Writing a resume that impresses staffing agencies and hiring managers relies on incorporating essential elements in a way that does not bore them. You need to set yourself apart from other candidates vying for the same finance jobs. You have just a few seconds to appeal to a company. Make your first impression a good one. As you craft that perfect resume, pay attention to these four areas in particular.
1. Contact Information
You already know that you need to provide your resume reader with information to get in touch with you. Still, plenty of candidates for a position fail to provide the right contact information in the right location. For instance, some recruiters find that applicants include only an email address, and it is buried with the rest of the information. So, where should you put this information?
The essential contact information you must incorporate into your resume include your full name, phone number, and email address. If relevant, you should also include the URL to your professional website as well as a link to your LinkedIn profile.
Placement of this contact information is best for the right hand side of the page, just at the top corner.
One element of contact information to leave in the past? Your home address. It just isn’t necessary for most positions, especially when resumes are filled out online and materials are emailed rather than sent via snail mail.
One final tip: Keep it simple. You don’t need to include multiple phone numbers, email addresses, and websites. Just include one piece of each type of information to make it easy for a recruiter to get in touch with you.
2. Your Story
You certainly don’t need to include a life story in your resume, but you should realize that a chronological timeline of one’s experiences and education do tell a story. Every other person turning in a resume is unveiling a story, but will they be as interesting as yours?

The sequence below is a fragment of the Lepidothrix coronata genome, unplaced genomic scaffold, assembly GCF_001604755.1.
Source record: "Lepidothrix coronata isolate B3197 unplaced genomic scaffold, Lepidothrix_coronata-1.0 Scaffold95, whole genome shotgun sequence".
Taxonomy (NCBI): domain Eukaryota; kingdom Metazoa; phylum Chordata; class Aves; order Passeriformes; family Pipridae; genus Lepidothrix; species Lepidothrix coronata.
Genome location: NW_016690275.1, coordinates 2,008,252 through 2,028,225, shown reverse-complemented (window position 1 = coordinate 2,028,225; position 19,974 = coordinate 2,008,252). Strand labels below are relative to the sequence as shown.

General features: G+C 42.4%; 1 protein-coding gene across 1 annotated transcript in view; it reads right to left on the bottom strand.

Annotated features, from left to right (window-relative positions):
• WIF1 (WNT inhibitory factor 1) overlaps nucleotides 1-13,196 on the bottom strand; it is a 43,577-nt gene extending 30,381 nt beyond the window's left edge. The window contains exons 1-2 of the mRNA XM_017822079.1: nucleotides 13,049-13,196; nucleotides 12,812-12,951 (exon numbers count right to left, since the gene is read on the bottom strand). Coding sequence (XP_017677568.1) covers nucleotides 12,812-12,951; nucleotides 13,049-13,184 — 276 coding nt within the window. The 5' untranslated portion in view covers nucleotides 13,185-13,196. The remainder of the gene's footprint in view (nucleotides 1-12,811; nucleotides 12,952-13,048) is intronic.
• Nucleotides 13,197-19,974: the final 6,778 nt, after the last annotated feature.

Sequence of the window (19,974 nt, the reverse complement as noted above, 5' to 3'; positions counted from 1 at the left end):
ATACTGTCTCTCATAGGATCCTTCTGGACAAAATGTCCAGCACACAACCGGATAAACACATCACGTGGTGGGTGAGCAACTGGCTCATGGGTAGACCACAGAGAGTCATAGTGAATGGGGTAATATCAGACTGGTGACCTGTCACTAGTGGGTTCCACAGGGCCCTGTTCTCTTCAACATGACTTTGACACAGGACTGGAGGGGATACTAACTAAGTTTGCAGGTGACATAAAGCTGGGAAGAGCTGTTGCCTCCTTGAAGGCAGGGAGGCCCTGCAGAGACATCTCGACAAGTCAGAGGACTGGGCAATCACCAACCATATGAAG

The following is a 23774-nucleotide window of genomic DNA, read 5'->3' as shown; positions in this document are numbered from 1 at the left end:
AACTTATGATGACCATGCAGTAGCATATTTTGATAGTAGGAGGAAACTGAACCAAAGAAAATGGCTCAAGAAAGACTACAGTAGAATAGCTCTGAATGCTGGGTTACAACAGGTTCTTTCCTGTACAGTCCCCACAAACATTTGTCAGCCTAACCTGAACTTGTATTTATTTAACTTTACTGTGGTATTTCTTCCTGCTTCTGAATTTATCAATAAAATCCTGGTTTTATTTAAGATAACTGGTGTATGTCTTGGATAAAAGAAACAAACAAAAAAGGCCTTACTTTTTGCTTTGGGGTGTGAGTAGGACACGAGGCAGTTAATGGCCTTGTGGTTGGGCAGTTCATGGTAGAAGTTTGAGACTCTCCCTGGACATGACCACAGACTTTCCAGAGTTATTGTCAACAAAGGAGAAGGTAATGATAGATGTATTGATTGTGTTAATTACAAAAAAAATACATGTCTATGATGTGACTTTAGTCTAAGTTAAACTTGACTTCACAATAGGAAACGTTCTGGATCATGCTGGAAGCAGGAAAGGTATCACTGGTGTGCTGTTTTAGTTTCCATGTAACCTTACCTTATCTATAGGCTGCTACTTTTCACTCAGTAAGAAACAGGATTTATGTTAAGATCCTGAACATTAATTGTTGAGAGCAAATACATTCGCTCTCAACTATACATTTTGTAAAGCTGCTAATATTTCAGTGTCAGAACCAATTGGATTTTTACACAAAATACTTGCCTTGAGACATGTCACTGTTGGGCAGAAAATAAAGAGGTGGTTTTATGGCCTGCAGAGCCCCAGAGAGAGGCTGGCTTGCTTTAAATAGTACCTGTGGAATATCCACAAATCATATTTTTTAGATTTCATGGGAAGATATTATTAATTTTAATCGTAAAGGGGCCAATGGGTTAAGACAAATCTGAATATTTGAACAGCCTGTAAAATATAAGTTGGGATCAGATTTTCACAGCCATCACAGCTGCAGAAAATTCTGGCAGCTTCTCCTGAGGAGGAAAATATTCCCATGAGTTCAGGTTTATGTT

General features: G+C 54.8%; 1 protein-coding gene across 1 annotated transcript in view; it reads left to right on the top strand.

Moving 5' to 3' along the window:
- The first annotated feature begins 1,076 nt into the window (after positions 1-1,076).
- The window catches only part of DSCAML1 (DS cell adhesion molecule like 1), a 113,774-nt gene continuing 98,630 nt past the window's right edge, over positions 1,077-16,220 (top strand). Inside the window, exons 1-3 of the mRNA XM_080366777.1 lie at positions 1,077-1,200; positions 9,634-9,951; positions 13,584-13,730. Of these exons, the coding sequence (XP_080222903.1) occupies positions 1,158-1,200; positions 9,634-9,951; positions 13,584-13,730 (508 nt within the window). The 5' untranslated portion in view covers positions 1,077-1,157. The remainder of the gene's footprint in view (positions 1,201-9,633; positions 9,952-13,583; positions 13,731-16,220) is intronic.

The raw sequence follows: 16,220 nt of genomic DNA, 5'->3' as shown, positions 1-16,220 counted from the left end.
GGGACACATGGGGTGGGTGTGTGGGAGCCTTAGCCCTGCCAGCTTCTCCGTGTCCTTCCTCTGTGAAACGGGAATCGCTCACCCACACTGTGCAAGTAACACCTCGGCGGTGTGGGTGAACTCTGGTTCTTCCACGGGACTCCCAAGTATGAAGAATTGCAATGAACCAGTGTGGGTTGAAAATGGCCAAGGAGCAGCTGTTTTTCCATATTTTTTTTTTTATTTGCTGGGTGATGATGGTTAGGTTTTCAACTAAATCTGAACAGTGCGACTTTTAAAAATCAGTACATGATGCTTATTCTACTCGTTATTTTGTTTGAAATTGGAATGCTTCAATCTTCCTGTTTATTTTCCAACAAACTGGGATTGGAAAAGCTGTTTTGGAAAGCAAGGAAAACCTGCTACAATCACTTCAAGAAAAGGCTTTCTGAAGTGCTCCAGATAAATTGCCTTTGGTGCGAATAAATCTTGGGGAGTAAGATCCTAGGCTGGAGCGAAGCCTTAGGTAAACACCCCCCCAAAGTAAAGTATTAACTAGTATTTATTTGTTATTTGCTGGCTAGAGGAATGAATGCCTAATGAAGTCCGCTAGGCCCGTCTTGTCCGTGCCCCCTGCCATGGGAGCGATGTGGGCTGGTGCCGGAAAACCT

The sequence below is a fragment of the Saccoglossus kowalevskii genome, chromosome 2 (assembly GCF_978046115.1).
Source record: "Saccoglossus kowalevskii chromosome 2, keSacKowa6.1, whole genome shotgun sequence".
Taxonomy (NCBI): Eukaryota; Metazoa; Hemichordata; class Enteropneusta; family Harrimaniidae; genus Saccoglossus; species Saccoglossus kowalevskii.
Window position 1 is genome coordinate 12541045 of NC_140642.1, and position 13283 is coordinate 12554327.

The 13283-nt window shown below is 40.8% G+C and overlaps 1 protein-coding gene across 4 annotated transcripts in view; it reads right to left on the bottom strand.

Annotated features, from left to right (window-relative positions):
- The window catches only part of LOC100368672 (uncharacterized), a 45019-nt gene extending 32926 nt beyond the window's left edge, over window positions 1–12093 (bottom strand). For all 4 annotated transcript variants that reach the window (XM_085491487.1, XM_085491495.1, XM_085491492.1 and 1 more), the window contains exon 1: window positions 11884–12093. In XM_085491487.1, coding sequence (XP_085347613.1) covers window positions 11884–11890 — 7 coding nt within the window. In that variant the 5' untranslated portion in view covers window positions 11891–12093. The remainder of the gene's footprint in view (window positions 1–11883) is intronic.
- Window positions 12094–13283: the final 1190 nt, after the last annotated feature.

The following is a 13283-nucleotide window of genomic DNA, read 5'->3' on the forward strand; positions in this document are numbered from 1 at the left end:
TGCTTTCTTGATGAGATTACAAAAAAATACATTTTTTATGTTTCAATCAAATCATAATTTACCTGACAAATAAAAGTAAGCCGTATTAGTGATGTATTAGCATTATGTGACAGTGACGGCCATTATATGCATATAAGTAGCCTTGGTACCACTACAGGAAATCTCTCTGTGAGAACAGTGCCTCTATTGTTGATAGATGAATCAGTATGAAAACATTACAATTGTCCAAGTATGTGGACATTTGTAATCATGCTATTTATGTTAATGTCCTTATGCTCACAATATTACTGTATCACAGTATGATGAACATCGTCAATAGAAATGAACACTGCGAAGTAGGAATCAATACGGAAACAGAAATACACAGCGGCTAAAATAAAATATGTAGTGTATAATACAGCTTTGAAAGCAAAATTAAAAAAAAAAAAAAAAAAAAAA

Making your chronology more interesting than others is easy when you incorporate dynamic words. Use words like “delegated” and “taught” rather than dull ones like “did” and “said.”
Ultimately, you need to create an employment history that is intriguing and leaves your hiring manager wanting to know more about your experiences.
What evidence of your accomplishments do you have? If you created a lovely website for your last company, or you are a writer with a broad portfolio, ensure to include a link to the proof.
It is also important that you are as specific as possible. If you say that one of your best skills is communication, ensure that you give evidence in the form of at least one specific issue you resolved with great communication. If you won an award for your work, you need to demonstrate the project for which you earned it.
4. Job Description Keywords
Transferable skills are essential to include in your resume. Keywords you found in the job description itself are very useful. For instance, you may come across a job description looking for somebody to “develop financial review templates.” The key is to use the phrase “financial review templates” in your resume, showing that you can fulfill this duty.
Obviously, you do not want to copy the job description word for word. If the job description asks that you monitor market trends, incorporate the fact that you are up to date with them creatively. For instance, you might say something like, “Used up-to-date knowledge of market trends to complete projects.”
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